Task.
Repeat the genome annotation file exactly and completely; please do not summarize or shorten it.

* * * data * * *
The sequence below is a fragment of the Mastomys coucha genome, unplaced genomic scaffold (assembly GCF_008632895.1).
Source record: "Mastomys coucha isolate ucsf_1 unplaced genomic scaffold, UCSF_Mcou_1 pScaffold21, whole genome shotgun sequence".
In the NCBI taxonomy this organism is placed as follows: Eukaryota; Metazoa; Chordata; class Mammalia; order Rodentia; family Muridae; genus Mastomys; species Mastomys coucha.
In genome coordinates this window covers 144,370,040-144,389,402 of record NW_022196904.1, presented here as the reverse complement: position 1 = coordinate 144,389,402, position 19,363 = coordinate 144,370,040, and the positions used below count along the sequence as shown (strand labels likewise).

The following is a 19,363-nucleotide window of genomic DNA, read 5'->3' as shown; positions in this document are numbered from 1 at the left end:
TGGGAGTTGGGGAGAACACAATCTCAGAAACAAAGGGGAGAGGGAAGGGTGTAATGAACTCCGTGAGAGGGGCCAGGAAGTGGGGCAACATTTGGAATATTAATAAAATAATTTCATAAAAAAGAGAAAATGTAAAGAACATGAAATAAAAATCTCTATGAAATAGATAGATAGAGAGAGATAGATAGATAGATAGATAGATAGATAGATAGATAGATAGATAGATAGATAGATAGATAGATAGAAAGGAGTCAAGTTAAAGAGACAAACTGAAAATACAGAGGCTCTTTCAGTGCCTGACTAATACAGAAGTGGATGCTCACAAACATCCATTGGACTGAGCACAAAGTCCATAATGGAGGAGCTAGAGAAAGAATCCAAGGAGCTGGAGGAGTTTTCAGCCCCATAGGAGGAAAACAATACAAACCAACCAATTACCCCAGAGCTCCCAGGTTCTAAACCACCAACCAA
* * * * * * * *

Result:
The sequence below is a fragment of the Mastomys coucha genome, unplaced genomic scaffold (assembly GCF_008632895.1).
Source record: "Mastomys coucha isolate ucsf_1 unplaced genomic scaffold, UCSF_Mcou_1 pScaffold21, whole genome shotgun sequence".
In the NCBI taxonomy this organism is placed as follows: Eukaryota; Metazoa; Chordata; class Mammalia; order Rodentia; family Muridae; genus Mastomys; species Mastomys coucha.
In genome coordinates this window covers 144,370,040-144,389,402 of record NW_022196904.1, presented here as the reverse complement: position 1 = coordinate 144,389,402, position 19,363 = coordinate 144,370,040, and the positions used below count along the sequence as shown (strand labels likewise).

The following is a 19,363-nucleotide window of genomic DNA, read 5'->3' as shown; positions in this document are numbered from 1 at the left end:
TGGGAGTTGGGGAGAACACAATCTCAGAAACAAAGGGGAGAGGGAAGGGTGTAATGAACTCCGTGAGAGGGGCCAGGAAGTGGGGCAACATTTGGAATATTAATAAAATAATTTCATAAAAAAGAGAAAATGTAAAGAACATGAAATAAAAATCTCTATGAAATAGATAGATAGAGAGAGATAGATAGATAGATAGATAGATAGATAGATAGATAGATAGATAGATAGATAGATAGATAGATAGAAAGGAGTCAAGTTAAAGAGACAAACTGAAAATACAGAGGCTCTTTCAGTGCCTGACTAATACAGAAGTGGATGCTCACAAACATCCATTGGACTGAGCACAAAGTCCATAATGGAGGAGCTAGAGAAAGAATCCAAGGAGCTGGAGGAGTTTTCAGCCCCATAGGAGGAAAACAATACAAACCAACCAATTACCCCAGAGCTCCCAGGTTCTAAACCACCAACCAA